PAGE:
The problem is data doesn’t move us. We’re living in an age where facts and figures seem to matter less and less. We’ve grown weary of data spinsters and manipulated reports. What’s more, our brains are not wired to respond to data sets. Our brains are built for stories. We don’t identify with data the same way we identify with characters that overcome mounting odds. Stories motivate us. They can actually change our behavior. Focusing too heavily on data can keep us blind and unwilling to change.

In the book Shattered, authors Jonathan Allen and Amie Parnes detail the tension between Robby Mook and Bill Clinton. Robby led Hillary’s Presidential campaign. Bill, of course, is a former President. To Robby, the data was clear—Hillary was ahead and winning the poles. It looked inevitable that America would elect the first female President. But Bill Clinton felt uneasy. He urged Mook that regardless of the data, something didn’t feel right. His instinct told him something different. He listened to the people. He looked at the emotional side of what voters were feeling. The data was there, but it wasn’t the complete story. He wanted the campaign to change tone and focus on areas the data wasn’t revealing. Robby insisted everyone trust the data. Bill’s advice never panned out. Neither did Hillary’s campaign.

For all the data, facts, and figures, what people lacked was a story. Voters didn’t receive any compelling information. They never felt connected or engaged. Sure, data can be helpful. But it can also mislead and limit growth. By itself, data is insufficient. It needs to be analyzed and packaged in meaningful ways. Storytelling can then bring it to life.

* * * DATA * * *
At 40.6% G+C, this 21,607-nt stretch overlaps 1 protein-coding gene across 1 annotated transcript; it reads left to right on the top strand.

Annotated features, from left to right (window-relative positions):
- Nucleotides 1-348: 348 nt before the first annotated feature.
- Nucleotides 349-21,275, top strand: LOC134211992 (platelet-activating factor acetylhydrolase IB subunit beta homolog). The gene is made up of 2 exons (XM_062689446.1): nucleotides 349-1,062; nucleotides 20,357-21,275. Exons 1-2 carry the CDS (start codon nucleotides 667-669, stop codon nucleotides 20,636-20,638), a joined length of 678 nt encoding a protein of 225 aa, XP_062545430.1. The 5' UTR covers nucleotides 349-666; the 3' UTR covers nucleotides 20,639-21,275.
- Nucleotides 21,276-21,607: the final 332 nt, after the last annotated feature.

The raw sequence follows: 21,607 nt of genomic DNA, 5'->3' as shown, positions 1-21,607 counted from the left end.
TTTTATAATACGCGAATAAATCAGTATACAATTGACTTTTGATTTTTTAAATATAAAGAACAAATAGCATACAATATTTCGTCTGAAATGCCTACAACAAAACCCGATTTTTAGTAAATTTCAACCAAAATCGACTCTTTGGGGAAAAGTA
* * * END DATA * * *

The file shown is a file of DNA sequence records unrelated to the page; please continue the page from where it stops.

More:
It’s why IBM is hiring screenwriters. The data is surely an important part for a company like IBM. It helps track and identify trends. It drives personalization and helps optimize operations for maximum performance. The company has even built Watson, an intelligent software made to analyze data and predict behavioral patterns. But if you can’t translate those data points into something that connects with the audience, all the number crunching and artificial intelligence in the world won’t matter.

It’s why pharmaceutical companies are creating content teams. In a crowded market where consumers are pummeled by messages of side effects, businesses like Abbvie are focused on engaging patients with authentic content. Stories help it stand apart and deliver products across the globe while improving brand equity.

It’s why Marketo, a leading marketing automation company, rebranded from marketing science to storytelling. While Marketo has helped clients analyze data from various channels to produce ROI, the company acknowledges that storytelling is just as important for brands to compete in the future.

It’s why KPMG used storytelling to recruit and retain top talent, leading to 90% of employees surveyed feeling an increased pride in the company. Keeping a motivated workforce helps it compete against other accounting and consulting firms, ultimately leading to more client wins.

Storytelling isn’t a replacement for data, but it should be the foundation for your business strategy. It can’t be used in isolation or spun without context. But like an author that uses research for a bestseller, your marketing team needs talented human capital to write a narrative that actually engages consumers, builds brand loyalty, and gains wallet-share.

Brands are creating powerful, story driven campaigns that are reaching customers and driving results. From Burt’s Bees to Nike, sincere stories are helping companies win. It’s what led to the rise of Apple and Airbnb and how Dove resurrected its brand with massive audience engagement. It’s so powerful that billionaire businessman Richard Branson deemed this past March “storytelling month” on

If the story data from brand success still isn’t enough proof, ditch the numbers and go watch the Kimmel replay from May 1st. Just make sure to bring a tissue.